Historically Jason Statham films have been released on a pretty stable schedule. Almost without fail his film’s are released in two periods of the year; January through April and August through October. Other than that the calendar is otherwise pretty much Statham free. That’s why when you see a Jason Statham film being released during what is normally considered a theatrical dead zone you shouldn’t necessarily think it’s because it’s a crummy movie, it’s because the studio follows a specific formula (Statham + Off Season Release Date = Cash).
After pulling a daring heist, a career criminal is betrayed by his co-conspirators and left for dead. Instead of moving on with his life he decides to get revenge by hatching a daring plan to get what is owed to him.
Most Jason Statham characters have a lot in common with each other; they’re charming, physically gifted, have a unique moral code, a beautiful and understanding girlfriend, an older father figure that taught them the ropes, and have some kind of military or criminal past that they’re trying to escape so he and the aforementioned girlfriend can live out the rest of their lives in quiet luxury. Parker is not an exception to that rule, in fact it’s further proof that he’s been playing the same character for almost a decade. What sets Parker apart is the fact that it’s the best Statham headlined film since 2008′s The Bank Job.
It may be business as usual on screen for Statham, but nevertheless Parker might be one of the most balanced films in Statham’s career thanks large in part to the direction of Taylor Hackford. Best known for his work on An Officer and a Gentleman, Dolores Claiborne, and the Ray Charles biopic Ray, Hackford brings a lot of maturity to Parker while still remaining entertaining. It’s no surprise that two of Statham’s best recent performances have come at the hands of seasoned directors like that of Roger Donaldson on The Bank Job.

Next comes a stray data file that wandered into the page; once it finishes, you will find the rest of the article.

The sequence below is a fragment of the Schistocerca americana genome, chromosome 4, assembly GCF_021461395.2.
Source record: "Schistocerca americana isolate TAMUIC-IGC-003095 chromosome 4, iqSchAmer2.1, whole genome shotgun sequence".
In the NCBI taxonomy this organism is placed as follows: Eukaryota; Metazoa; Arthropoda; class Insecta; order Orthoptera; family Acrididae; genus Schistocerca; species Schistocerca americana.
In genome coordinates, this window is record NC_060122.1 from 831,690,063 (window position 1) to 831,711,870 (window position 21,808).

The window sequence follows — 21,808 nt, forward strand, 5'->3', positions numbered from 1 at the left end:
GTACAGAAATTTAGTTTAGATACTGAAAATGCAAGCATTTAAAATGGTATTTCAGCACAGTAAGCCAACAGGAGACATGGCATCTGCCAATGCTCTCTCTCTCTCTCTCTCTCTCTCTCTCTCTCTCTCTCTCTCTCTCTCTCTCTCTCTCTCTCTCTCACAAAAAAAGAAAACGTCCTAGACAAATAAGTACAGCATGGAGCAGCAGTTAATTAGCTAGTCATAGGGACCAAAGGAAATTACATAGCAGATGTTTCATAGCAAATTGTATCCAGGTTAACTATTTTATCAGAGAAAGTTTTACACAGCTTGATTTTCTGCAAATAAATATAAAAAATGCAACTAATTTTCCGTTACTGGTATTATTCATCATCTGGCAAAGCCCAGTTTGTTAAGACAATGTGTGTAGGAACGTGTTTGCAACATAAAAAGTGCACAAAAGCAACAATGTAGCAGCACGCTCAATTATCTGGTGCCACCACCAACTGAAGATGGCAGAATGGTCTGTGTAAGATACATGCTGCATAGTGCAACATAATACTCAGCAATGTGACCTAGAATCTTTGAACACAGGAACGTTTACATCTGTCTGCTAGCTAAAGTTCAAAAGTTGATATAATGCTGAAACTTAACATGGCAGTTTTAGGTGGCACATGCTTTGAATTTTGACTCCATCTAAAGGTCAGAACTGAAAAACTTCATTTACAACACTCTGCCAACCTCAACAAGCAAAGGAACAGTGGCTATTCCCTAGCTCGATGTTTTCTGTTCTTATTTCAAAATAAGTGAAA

The script, by Black Swan writer John J. McLaughlin, effectively takes author Donald E. Westlake’s Parker character and adapts him to fit Statham’s strengths. Hackford and McLauglin make the right decisions on how much humor, action, and drama they inject into the film and time it appropriately. Rarely did Parker take itself too seriously, there are plenty of opportunities for humor but it never becomes too tongue-in-cheek.
Despite Statham’s limited range he’s enjoyable to watch. Most of the supporting cast is made up of strong ensemble players; some are household names like Michael Chiklis, Nick Nolte, and Clifton Collins Jr. Others like Emma Booth and Micah Hauptman aren’t as well known but still deliver enjoyable performances. Parker’s weakest link is Jennifer Lopez; she just felt completely wrong for the film from top to bottom. Her presence in Parker reeks of desperation to be seen in something other than a romantic comedy. Lopez and Statham have no chemistry together; their platonic relationship adds about as much excitement to the story as her character’s car repossession storyline… in other words, none. Women and Latinos may be more interested in checking out Parker with her name attached to the project, but the film itself doesn’t benefit from her inclusion.
It doesn’t feature non-stop action, but Parker is no slouch either. Statham is a more human hero than in many of his previous films; he’s not the invincible Superman type action star we’ve seen so many times before. If there’s an area where the action suffers however it’s in the form of some questionable CGI. More than once there are some jarringly cheap looking special effects that look absolutely ridiculous by 2013 standards, even for a modestly budgeted action film.
Parker doesn’t re-invent the action film, but I doubt many people expected it to. If you enjoy a well produced action film or Jason Statham films in general than it’s a pretty safe bet that Parker is going to suit your needs. Taylor Hackford’s direction is a pleasant surprise, Statham continues show that he’s this generations Arnold or Sly, and overall Parker is a fun film that hits most of the right notes.